One of the world’s most distinguished and widely distributed journals devoted to archaeology, the AJA has set the standard for archaeological scholarship since 1885.
The First Floridians:
Early Humans on the Submerged Gulf Coast of Florida
Dr. James M. Adovasio
Weaving as Worship
Reconstructing Ritual at the Etruscan Site of Poggio Colla (Vicchio)
Dr. Gretchen E. Meyers
The Da Vinci Code, Templars, and Archaeology
Dr. Michael Fuller
Out of the Dark:
Lefkandi in Euboea 1200 BC
Dr. Irene Lemos
“To strive, to seek, to find, and not to yield”: Preservation of the Early Explorer’s Bases in the Ross Sea Region of Antarctica
Welcome to the South Florida Chapter of the
Archaeological Institute of America
The Archaeological Institute of America (AIA) is North America's oldest and largest organization devoted to the world of archaeology. The Institute is a nonprofit group founded in 1879 and chartered by the United States Congress in 1906. Today, the AIA has nearly 210,000 Members and more than 100 Local Societies in the United States, Canada, and overseas. AIA South Florida is one of four chapters in the state of Florida. Our members include professional archaeologists, corresponding members, students, and enthusiasts, all united by a shared passion for archaeology and its role in furthering human knowledge.
Come join us for the prestigious 2017 Martha Sharp Joukowsky Lecture
How Holy Wars, Media Hype, and Digital Technologies Are Changing the Face of 21st Century Archaeology
Dr. Neil Silberman
University of Massachusetts, Amherst
Thursday, 7 PM, March 23, 2017
Florida Atlantic University, Boca Raton Campus, Room GN 101
There’s a revolution happening today in the way we value, discover, and imagine the past. On the negative side, ancient sites by the thousands—not only in the Middle East but all over the world—are being bulldozed, looted, vandalized, or blown up or merely vandalized. Feature films, bestsellers and specialized cable documentaries hopelessly muddle archaeological fiction and fact. Yet on the positive side, advanced satellite imagery and LIDAR sensors are uncovering complex civilizations in deserts and jungles where none were assumed ever to exist. Virtual reality environments and 3d digital reconstructions are now used both for scientific documentation and immersive museum experiences. And the sheer social reach of Facebook, Twitter, and research-by-crowdsourcing is offering archaeologists unprecedented opportunities to engage the general public in their work. This illustrated lecture will highlight some recent discoveries and ongoing controversies in the Americas, Europe, and Asia that exemplify the dramatic new directions that archaeology is taking in our globalized, internet age.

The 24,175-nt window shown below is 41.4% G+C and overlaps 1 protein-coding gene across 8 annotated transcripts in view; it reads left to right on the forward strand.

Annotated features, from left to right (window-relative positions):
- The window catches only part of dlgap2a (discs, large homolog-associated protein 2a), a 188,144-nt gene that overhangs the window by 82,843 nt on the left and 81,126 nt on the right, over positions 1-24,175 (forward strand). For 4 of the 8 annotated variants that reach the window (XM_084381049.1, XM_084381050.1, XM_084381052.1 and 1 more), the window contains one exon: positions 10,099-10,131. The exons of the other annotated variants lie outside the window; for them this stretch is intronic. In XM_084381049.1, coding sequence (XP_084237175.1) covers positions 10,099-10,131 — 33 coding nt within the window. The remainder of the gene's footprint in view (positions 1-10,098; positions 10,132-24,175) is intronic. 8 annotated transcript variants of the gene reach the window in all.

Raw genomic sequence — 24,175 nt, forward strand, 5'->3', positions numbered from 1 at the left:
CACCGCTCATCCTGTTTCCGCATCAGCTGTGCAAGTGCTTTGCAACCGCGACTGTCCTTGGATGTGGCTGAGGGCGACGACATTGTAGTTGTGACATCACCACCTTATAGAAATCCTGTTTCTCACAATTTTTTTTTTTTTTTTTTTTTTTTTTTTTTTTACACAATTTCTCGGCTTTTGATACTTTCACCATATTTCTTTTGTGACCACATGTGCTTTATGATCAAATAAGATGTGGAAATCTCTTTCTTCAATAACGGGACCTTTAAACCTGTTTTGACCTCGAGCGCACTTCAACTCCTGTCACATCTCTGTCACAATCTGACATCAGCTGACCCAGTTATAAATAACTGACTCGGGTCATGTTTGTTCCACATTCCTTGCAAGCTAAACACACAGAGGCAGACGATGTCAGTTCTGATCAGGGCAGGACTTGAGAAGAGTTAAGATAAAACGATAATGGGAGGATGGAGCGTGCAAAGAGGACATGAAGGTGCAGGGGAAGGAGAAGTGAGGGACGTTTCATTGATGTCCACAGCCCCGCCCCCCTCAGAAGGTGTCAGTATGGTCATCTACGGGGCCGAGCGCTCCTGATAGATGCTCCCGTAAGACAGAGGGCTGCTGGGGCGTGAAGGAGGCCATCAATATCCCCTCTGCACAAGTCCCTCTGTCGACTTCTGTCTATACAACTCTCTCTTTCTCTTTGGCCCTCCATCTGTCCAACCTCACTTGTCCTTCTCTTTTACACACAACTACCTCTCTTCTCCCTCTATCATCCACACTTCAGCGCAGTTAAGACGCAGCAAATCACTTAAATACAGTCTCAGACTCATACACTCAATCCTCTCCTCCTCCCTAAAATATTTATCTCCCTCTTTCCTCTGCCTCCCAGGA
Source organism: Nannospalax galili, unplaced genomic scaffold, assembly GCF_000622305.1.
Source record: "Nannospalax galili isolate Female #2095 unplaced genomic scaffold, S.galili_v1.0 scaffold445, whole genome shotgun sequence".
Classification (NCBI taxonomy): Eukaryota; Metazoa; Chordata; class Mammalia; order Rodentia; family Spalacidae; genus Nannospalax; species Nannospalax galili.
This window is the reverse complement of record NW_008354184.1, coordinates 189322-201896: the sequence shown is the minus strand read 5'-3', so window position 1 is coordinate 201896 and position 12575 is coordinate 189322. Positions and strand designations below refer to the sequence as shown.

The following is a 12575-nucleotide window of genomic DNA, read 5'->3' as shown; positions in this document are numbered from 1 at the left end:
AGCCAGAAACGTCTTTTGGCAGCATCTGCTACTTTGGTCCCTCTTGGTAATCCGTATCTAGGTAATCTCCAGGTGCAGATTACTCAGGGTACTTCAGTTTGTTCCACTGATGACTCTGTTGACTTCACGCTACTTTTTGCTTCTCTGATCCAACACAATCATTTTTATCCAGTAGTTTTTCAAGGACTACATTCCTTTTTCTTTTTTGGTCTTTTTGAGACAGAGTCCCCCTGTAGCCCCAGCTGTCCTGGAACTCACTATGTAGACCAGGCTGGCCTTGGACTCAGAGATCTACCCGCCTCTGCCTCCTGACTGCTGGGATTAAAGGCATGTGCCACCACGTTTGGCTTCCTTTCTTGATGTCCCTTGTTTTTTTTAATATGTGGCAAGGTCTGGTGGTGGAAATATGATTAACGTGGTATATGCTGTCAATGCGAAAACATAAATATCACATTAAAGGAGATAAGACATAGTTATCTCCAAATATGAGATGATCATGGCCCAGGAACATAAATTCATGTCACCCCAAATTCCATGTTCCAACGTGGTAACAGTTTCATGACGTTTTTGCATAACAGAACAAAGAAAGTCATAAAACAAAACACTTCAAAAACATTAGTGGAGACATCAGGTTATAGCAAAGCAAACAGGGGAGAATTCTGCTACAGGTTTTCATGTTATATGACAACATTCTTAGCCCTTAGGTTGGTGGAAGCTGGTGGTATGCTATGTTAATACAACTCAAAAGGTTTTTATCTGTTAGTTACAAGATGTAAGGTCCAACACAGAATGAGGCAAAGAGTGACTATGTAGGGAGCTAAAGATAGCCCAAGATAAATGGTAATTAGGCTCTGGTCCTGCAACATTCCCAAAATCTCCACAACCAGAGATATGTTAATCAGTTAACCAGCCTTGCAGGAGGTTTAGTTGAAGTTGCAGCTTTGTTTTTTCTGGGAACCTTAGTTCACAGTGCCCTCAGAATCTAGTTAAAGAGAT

Neil A. Silberman is an author and heritage interpretation professional with a special interest in emerging trends and techniques for public engagement. He served for a decade as president of the ICOMOS International Scientific Committee on Interpretation and Presentation (ICIP) and as a member of the ICOMOS International Advisory Committee and Scientific Council. He served on the program committee of the last three ICOMOS General Assembly symposia and has also served as an ex-officio member of the US/ICOMOS board. In December 2015 he was named a Fellow of US/ICOMOS.
He is currently a managing partner of Coherit Associates, an international consultancy specializing in capacity building and participatory public heritage programs. His books and edited volumes on heritage, archaeology, and their impact on contemporary society include: The Oxford Companion to Archaeology (2012); The Future of Heritage (2008); Who Owns the Past? (2007); Memory and Identity(2007); Heritage, New Technologies, and Local Development (2006); David and Solomon (2006);Archaeology and Society in the 21st Century (2001); The Bible Unearthed (2001); Invisible America (1995);The Hidden Scrolls (1995); A Prophet From Amongst You (1992); Between Past and Present (1989); andDigging for God and Country (1982).
From 2004 to 2007, he served as director of the Ename Center for Public Archaeology and Heritage Presentation in Belgium. In 2008, he joined the faculty of the Department of Anthropology of the University of Massachusetts Amherst and became one of the founders of its Center for Heritage and Society. He also served as co-editor of its journal Heritage & Society (2008-2014) and is currently a member of the editorial boards of the International Journal of Cultural Property and the Journal of Eastern Mediterranean Archaeology and Heritage Studies.
He has been awarded fellowships for his writing on the politics of archaeology and heritage by the Institute of Current World Affairs and the John Simon Guggenheim Foundation; he is an AIA Joukowsky Lecturer for 2016/2017.
Dr. Silberman is an AIA Martha Sharp Joukowsky Lecturer for 2016/2017
If you would like to become a member of AIA South Florida, or just want to be notified about upcoming meetings, please send us an email through the Museum's Contact page. Not a member yet? Come join us for the 2016 lecture series as our guest, you are welcome!
Our award-winning popular magazine enters its seventh decade of publication committed to bringing the excitement of archaeological discovery to a popular audience.
Early Humans in the Americas:
When Did They Arrive and
Where Did They Come From?
Dr. Steven R. Holen
Atlantic Ais in the Later 17th Century: English Buccaneers, Spanish Silver, and Indigenous Divers from Florida
Endgame: The Siege of Masada
From The Roman Perspective
Dr. Gwyn Davies
The Dragons of Ancient Mexico
Dr. John Pohl
Archaeology in Palestine:
New insights into Biblical Archaeology – a view from ancient Jericho
Dr. Lorenzo Nigro